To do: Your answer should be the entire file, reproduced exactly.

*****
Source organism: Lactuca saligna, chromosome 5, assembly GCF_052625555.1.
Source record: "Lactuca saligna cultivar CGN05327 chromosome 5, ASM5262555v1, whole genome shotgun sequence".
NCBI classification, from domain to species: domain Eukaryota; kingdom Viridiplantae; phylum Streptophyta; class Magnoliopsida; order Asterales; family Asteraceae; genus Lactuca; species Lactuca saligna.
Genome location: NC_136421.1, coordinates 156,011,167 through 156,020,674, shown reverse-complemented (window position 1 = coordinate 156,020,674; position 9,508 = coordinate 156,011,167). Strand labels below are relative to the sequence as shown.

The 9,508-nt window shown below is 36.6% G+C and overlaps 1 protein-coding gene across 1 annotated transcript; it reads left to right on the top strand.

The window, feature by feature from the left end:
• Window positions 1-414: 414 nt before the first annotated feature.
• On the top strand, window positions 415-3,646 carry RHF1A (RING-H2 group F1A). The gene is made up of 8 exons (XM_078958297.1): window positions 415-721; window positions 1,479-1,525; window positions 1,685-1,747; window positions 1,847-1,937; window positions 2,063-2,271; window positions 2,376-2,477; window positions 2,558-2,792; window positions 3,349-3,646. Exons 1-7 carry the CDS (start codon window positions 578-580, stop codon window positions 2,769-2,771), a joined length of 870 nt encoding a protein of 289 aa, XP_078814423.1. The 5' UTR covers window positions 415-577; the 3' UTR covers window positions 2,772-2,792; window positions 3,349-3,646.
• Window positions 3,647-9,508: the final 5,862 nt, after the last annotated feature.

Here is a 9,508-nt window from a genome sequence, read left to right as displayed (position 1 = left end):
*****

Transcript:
Source organism: Lactuca saligna, chromosome 5, assembly GCF_052625555.1.
Source record: "Lactuca saligna cultivar CGN05327 chromosome 5, ASM5262555v1, whole genome shotgun sequence".
NCBI classification, from domain to species: domain Eukaryota; kingdom Viridiplantae; phylum Streptophyta; class Magnoliopsida; order Asterales; family Asteraceae; genus Lactuca; species Lactuca saligna.
Genome location: NC_136421.1, coordinates 156,011,167 through 156,020,674, shown reverse-complemented (window position 1 = coordinate 156,020,674; position 9,508 = coordinate 156,011,167). Strand labels below are relative to the sequence as shown.

The 9,508-nt window shown below is 36.6% G+C and overlaps 1 protein-coding gene across 1 annotated transcript; it reads left to right on the top strand.

The window, feature by feature from the left end:
• Window positions 1-414: 414 nt before the first annotated feature.
• On the top strand, window positions 415-3,646 carry RHF1A (RING-H2 group F1A). The gene is made up of 8 exons (XM_078958297.1): window positions 415-721; window positions 1,479-1,525; window positions 1,685-1,747; window positions 1,847-1,937; window positions 2,063-2,271; window positions 2,376-2,477; window positions 2,558-2,792; window positions 3,349-3,646. Exons 1-7 carry the CDS (start codon window positions 578-580, stop codon window positions 2,769-2,771), a joined length of 870 nt encoding a protein of 289 aa, XP_078814423.1. The 5' UTR covers window positions 415-577; the 3' UTR covers window positions 2,772-2,792; window positions 3,349-3,646.
• Window positions 3,647-9,508: the final 5,862 nt, after the last annotated feature.

Here is a 9,508-nt window from a genome sequence, read left to right as displayed (position 1 = left end):